Adding adjunct medications

Some medicines taken along with antidepressants can improve the sexual side effects. 

  1. Adding another antidepressant

Bupropion has promising results in improving sexual side effects when given together with SSRIs. 

  1. Adding sildenafil (Viagra)

Sildenafil is found to be quite effective in treating erectile dysfunction in men,26, 28 along with delayed orgasm and inadequate lubrication in women.29 However, the addition of a regimen should be done after a thorough assessment of a patient because side effects of sildenafil can be even more debilitating than sexual side effects.11

  1. Adding herbal supplement: Ginkgo biloba

Ginkgo biloba has proven to show positive results in all phases of the sexual response cycle: desire, excitement, orgasm and resolution when used in conjunction with antidepressants.30

Non-pharmacological interventions

While non-pharmacological approaches alone cannot help to improve the sexual dysfunction associated with antidepressants, when carried out along with the regimen, they can be a great support in healing mental illness along with the side effects and consequences that have to follow, including sexual dysfunction.

Psychotherapy

Psychotherapy, more prominently cognitive behavioural therapy (CBT) can help patients to understand the depressive illness first. CBT cannot heal the sexual dysfunction associated with antidepressants but helps patients get psychological and social support, thus helping them stick to the regimen.11

Lifestyle changes

Depression and sexual dysfunction are closely related.31 Substance abuse, a sedentary lifestyle, and an unhealthy diet are common among depressive people, which can further precipitate sex-related problems. That is why changing life patterns with activity-filled days and a nutritious diet can improve sexual problems to a significant extent as this uplifts mood and morals and also yields great benefits in reducing the burden of sexual dysfunction.32 

Summary

Antidepressants and sexual dysfunction are closely related. Antidepressants induced sexual side effects can be more disturbing to already depressed individuals, thus breaking compliance to the treatment, which can exacerbate the mental illness. That is why thorough assessment before and after the initiation of therapy is important, and necessary interventions should be carried out. Myths regarding antidepressants should be clarified with open communication. For any related problems, unhesitantly visit your doctor (psychiatrist).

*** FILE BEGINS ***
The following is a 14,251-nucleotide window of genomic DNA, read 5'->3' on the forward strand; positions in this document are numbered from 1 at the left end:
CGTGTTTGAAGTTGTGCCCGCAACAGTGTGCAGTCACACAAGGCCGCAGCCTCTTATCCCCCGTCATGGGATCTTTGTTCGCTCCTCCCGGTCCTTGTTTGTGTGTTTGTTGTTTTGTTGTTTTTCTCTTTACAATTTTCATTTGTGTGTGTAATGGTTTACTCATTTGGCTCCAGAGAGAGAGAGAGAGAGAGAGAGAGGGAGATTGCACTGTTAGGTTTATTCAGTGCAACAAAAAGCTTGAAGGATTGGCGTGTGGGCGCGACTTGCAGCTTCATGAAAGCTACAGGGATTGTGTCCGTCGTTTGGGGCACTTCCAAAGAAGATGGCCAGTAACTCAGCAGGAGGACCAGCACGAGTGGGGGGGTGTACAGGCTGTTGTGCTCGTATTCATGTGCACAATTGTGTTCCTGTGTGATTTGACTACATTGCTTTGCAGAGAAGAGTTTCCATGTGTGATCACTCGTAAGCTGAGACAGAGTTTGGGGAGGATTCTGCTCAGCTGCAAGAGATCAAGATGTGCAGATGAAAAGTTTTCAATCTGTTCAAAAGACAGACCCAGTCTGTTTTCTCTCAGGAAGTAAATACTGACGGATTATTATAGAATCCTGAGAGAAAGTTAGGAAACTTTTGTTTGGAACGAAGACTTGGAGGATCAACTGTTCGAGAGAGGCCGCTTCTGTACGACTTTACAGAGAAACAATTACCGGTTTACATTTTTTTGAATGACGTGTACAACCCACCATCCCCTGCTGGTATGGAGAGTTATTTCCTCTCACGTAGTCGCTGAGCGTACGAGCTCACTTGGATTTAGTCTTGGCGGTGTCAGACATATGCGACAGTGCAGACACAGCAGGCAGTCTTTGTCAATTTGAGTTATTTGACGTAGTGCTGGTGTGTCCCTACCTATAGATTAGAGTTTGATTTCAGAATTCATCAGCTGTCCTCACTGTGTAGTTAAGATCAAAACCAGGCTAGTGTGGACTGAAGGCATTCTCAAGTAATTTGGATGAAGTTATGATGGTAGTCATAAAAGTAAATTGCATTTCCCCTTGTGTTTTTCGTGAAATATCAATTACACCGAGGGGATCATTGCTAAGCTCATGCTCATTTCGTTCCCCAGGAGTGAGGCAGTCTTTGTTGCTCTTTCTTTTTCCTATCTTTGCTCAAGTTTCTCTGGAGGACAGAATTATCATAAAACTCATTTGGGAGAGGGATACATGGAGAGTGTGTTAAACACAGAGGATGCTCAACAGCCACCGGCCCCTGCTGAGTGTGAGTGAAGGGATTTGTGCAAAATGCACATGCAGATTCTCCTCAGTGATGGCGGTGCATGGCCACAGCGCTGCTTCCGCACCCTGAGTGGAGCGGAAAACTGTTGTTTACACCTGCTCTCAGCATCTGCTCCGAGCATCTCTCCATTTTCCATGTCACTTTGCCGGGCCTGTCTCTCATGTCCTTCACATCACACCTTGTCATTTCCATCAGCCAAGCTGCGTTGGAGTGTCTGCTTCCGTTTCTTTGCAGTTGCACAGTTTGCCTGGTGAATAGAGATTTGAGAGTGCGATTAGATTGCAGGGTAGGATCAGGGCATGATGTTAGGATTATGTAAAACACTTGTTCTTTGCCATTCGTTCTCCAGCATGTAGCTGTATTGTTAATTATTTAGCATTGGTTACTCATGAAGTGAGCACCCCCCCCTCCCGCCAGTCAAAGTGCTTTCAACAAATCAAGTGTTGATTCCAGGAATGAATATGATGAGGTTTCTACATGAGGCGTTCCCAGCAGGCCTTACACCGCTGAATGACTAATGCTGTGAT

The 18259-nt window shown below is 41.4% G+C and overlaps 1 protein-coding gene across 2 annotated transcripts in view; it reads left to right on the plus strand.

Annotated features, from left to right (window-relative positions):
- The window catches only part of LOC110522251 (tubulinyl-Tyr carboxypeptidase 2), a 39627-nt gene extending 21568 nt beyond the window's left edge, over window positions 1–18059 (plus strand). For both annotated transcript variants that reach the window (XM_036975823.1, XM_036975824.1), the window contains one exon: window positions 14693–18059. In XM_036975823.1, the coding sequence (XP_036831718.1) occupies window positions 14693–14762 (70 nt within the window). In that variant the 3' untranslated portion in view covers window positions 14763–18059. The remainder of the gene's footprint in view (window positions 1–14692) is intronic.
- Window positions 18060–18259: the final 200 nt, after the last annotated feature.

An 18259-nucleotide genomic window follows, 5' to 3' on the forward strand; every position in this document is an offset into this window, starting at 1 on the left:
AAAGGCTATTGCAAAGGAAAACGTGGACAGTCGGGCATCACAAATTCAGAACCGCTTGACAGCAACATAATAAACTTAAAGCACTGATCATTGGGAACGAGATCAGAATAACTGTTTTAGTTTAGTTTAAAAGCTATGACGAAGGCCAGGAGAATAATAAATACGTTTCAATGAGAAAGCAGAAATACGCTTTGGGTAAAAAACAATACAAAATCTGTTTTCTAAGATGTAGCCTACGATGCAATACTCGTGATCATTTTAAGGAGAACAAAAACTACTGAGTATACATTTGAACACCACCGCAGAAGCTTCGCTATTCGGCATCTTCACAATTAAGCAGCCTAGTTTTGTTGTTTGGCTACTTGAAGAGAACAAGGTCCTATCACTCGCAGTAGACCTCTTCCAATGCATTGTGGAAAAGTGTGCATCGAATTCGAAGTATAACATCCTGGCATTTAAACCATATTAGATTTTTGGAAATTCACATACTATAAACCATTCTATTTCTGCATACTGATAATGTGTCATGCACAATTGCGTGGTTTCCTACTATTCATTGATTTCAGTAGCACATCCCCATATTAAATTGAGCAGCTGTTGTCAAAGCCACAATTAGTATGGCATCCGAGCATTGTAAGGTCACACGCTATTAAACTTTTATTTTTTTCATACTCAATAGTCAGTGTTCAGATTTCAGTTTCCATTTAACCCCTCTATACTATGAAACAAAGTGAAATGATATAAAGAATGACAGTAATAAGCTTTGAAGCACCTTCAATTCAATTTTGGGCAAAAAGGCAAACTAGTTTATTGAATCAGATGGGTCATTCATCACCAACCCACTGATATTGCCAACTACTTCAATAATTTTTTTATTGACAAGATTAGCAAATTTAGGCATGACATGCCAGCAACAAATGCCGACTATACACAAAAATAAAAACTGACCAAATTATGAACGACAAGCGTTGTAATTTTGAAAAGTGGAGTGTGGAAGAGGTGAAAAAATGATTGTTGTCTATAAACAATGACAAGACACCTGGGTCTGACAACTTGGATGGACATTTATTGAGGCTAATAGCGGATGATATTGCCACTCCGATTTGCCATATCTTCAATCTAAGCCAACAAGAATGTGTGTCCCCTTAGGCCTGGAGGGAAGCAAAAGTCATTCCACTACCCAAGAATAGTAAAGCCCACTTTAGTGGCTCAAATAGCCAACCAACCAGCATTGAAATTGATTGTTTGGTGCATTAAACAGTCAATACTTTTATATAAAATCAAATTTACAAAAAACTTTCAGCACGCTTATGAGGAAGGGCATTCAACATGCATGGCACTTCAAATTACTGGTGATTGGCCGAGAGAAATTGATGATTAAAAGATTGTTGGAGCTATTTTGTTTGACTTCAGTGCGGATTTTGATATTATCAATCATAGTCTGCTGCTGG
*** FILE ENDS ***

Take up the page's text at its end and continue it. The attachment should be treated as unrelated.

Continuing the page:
Frequently asked questions:

Do the sexual side effects of antidepressants go away?

For most people, sexual-related side effects subside as the body adjusts to the medicine. That is why patients need to have realistic expectations that it takes time for the medicine to work for the primary cause along with resolving side effects. If the problem continues for a prolonged time, visit your doctor.

Which antidepressant has the least sexual side effects?

Atypical antidepressants like bupropion, mirtazapine, trazodone, and nefazodone have been shown to cause minimal or no sexual side effects. For proper effectiveness of the medicine for a particular mental condition, you should see your doctor first and discuss.

Can you take Viagra with antidepressants?

No, you cannot take Viagra with antidepressants on your own as it can cause serious drug-drug interaction. This should only be taken after a proper physical assessment done by your doctor.

Why can’t I climax on antidepressants?

Certain antidepressants like SSRIs (Selective serotonin Reuptake Inhibitors), and SNRIs (Serotonin-Norepinephrine Reuptake Inhibitors) are likely to cause delayed orgasm or loss of orgasm (anorgasmia). In most cases, the problem resolves as your body adjusts to the dose. If this has been a disturbing factor in your sexual health, you should see your doctor and can switch to other antidepressants with minimal side effects.

References:

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This content is purely informational and isn’t medical guidance. It shouldn’t replace professional medical counsel. Always consult your physician regarding treatment risks and benefits. See our editorial standards for more details.

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Gaurav Rayamajhi

Doctor of Pharmacy - PharmD, Bahauddin Zakariya University

Gaurav, an experienced pharmacist in a hospital setting, possesses a strong passion for communication, which has naturally drawn him towards medical writing and video presentation. His primary goal in the field of medical writing is to illuminate complex medical knowledge in the most accessible manner possible for the general public.